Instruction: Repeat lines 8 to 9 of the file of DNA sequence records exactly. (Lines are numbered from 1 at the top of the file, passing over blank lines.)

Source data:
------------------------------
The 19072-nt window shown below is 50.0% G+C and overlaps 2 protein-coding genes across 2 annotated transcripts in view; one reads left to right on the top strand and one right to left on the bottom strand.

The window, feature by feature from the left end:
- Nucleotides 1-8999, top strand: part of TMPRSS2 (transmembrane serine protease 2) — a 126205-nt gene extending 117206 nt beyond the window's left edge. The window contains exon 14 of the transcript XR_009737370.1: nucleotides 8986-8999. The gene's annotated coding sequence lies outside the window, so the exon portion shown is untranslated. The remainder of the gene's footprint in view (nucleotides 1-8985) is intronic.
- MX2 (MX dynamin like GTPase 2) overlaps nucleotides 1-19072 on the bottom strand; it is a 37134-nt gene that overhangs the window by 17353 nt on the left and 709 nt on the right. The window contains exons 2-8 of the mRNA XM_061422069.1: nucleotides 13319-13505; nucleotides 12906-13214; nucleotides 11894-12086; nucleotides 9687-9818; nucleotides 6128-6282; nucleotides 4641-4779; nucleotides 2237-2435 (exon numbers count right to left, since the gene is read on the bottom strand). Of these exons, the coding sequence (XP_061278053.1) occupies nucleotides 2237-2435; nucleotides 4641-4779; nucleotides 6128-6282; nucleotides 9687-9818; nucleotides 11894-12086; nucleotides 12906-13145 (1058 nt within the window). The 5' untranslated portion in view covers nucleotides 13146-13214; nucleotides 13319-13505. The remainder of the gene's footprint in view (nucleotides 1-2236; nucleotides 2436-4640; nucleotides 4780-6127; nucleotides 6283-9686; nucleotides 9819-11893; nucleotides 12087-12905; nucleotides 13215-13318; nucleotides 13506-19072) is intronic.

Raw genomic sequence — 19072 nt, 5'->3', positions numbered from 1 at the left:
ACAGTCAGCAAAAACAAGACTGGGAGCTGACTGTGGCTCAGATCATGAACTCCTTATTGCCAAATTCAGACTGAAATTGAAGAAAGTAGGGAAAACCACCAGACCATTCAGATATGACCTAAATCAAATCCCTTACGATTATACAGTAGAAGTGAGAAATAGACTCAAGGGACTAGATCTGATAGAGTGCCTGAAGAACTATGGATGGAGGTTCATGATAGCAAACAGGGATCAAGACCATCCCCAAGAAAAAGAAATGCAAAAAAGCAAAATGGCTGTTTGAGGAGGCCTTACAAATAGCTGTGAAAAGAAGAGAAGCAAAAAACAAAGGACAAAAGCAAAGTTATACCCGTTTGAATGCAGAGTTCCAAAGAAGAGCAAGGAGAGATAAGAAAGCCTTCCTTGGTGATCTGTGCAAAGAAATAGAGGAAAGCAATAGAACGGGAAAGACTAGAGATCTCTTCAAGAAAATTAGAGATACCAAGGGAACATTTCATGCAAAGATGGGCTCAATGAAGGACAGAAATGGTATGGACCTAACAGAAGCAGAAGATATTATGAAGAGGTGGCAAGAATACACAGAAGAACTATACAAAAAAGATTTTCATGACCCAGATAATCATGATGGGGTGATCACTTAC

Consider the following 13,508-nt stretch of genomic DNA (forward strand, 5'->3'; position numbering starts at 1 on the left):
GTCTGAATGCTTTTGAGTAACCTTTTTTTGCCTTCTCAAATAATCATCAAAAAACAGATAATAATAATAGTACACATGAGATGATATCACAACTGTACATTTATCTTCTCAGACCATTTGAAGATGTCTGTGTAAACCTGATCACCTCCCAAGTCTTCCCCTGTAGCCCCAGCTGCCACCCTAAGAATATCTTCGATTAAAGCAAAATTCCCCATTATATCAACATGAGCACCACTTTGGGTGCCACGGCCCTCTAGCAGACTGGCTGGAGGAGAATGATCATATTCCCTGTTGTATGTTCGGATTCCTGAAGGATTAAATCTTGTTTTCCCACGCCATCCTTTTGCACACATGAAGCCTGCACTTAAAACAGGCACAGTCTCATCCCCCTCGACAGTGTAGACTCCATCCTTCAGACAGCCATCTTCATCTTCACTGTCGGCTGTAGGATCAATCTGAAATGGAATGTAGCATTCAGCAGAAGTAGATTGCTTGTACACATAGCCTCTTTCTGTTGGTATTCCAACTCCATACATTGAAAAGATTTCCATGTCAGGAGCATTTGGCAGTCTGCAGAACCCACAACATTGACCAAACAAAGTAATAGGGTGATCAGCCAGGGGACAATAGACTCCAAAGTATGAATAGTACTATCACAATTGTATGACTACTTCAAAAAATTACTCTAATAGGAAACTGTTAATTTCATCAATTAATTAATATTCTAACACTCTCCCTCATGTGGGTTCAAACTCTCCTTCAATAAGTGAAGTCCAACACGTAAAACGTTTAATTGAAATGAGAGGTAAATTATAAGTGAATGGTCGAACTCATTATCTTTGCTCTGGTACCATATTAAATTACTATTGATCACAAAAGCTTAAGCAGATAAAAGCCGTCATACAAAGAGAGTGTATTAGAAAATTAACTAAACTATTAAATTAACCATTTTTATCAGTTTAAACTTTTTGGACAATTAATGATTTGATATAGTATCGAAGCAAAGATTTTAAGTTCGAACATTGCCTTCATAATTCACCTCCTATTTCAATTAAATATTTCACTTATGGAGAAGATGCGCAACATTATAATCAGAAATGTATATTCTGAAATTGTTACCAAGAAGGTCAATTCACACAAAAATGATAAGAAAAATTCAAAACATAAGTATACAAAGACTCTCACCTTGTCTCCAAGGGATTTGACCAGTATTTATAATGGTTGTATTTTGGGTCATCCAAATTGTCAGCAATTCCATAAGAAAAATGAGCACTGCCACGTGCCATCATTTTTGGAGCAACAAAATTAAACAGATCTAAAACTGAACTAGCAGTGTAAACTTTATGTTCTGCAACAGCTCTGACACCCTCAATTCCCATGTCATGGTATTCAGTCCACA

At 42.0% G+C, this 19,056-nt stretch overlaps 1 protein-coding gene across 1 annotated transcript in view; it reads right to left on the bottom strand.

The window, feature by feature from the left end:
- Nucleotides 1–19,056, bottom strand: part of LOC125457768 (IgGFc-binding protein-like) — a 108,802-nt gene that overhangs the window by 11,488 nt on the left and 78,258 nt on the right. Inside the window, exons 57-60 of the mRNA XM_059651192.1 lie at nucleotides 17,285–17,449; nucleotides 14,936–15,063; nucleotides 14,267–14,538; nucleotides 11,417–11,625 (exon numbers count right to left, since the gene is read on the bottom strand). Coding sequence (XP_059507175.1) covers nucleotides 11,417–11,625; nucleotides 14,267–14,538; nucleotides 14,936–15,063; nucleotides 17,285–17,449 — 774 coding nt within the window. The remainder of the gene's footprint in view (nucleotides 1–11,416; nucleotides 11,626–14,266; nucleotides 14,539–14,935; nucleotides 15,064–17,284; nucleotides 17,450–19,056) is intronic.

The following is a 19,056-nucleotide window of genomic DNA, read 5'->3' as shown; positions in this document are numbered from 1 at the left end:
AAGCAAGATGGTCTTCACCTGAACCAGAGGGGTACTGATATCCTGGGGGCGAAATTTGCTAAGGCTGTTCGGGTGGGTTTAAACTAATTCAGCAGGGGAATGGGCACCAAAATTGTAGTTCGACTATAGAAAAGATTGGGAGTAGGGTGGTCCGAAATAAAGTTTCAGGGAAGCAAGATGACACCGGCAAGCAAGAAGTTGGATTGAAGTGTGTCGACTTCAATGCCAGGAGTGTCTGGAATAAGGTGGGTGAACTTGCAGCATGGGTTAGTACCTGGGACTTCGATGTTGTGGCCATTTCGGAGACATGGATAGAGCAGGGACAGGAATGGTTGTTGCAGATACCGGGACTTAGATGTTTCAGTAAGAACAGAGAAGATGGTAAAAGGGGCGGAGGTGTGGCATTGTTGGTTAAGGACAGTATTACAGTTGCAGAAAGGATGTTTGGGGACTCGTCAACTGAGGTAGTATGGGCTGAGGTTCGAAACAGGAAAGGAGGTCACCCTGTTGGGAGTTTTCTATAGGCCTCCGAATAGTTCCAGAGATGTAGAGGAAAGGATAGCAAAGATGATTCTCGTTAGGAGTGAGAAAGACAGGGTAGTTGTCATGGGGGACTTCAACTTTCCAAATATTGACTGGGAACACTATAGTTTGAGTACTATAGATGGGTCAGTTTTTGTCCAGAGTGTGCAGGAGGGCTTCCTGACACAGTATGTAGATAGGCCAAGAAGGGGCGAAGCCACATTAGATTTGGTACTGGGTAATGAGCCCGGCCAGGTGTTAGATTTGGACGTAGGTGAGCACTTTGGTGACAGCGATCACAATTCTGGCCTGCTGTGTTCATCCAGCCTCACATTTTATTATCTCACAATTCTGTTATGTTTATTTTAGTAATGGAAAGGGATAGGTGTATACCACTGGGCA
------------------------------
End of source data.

GTCTGAATGCTTTTGAGTAACCTTTTTTTGCCTTCTCAAATAATCATCAAAAAACAGATAATAATAATAGTACACATGAGATGATATCACAACTGTACATTTATCTTCTCAGACCATTTGAAGATGTCTGTGTAAACCTGATCACCTCCCAAGTCTTCCCCTGTAGCCCCAGCTGCCACCCTAAGAATATCTTCGATTAAAGCAAAATTCCCCATTATATCAACATGAGCACCACTTTGGGTGCCACGGCCCTCTAGCAGACTGGCTGGAGGAGAATGATCATATTCCCTGTTGTATGTTCGGATTCCTGAAGGATTAAATCTTGTTTTCCCACGCCATCCTTTTGCACACATGAAGCCTGCACTTAAAACAGGCACAGTCTCATCCCCCTCGACAGTGTAGACTCCATCCTTCAGACAGCCATCTTCATCTTCACTGTCGGCTGTAGGATCAATCTGAAATGGAATGTAGCATTCAGCAGAAGTAGATTGCTTGTACACATAGCCTCTTTCTGTTGGTATTCCAACTCCATACATTGAAAAGATTTCCATGTCAGGAGCATTTGGCAGTCTGCAGAACCCACAACATTGACCAAACAAAGTAATAGGGTGATCAGCCAGGGGACAATAGACTCCAAAGTATGAATAGTACTATCACAATTGTATGACTACTTCAAAAAATTACTCTAATAGGAAACTGTTAATTTCATCAATTAATTAATATTCTAACACTCTCCCTCATGTGGGTTCAAACTCTCCTTCAATAAGTGAAGTCCAACACGTAAAACGTTTAATTGAAATGAGAGGTAAATTATAAGTGAATGGTCGAACTCATTATCTTTGCTCTGGTACCATATTAAATTACTATTGATCACAAAAGCTTAAGCAGATAAAAGCCGTCATACAAAGAGAGTGTATTAGAAAATTAACTAAACTATTAAATTAACCATTTTTATCAGTTTAAACTTTTTGGACAATTAATGATTTGATATAGTATCGAAGCAAAGATTTTAAGTTCGAACATTGCCTTCATAATTCACCTCCTATTTCAATTAAATATTTCACTTATGGAGAAGATGCGCAACATTATAATCAGAAATGTATATTCTGAAATTGTTACCAAGAAGGTCAATTCACACAAAAATGATAAGAAAAATTCAAAACATAAGTATACAAAGACTCTCACCTTGTCTCCAAGGGATTTGACCAGTATTTATAATGGTTGTATTTTGGGTCATCCAAATTGTCAGCAATTCCATAAGAAAAATGAGCACTGCCACGTGCCATCATTTTTGGAGCAACAAAATTAAACAGATCTAAAACTGAACTAGCAGTGTAAACTTTATGTTCTGCAACAGCTCTGACACCCTCAATTCCCATGTCATGGTATTCAGTCCACA

At 42.0% G+C, this 19,056-nt stretch overlaps 1 protein-coding gene across 1 annotated transcript in view; it reads right to left on the bottom strand.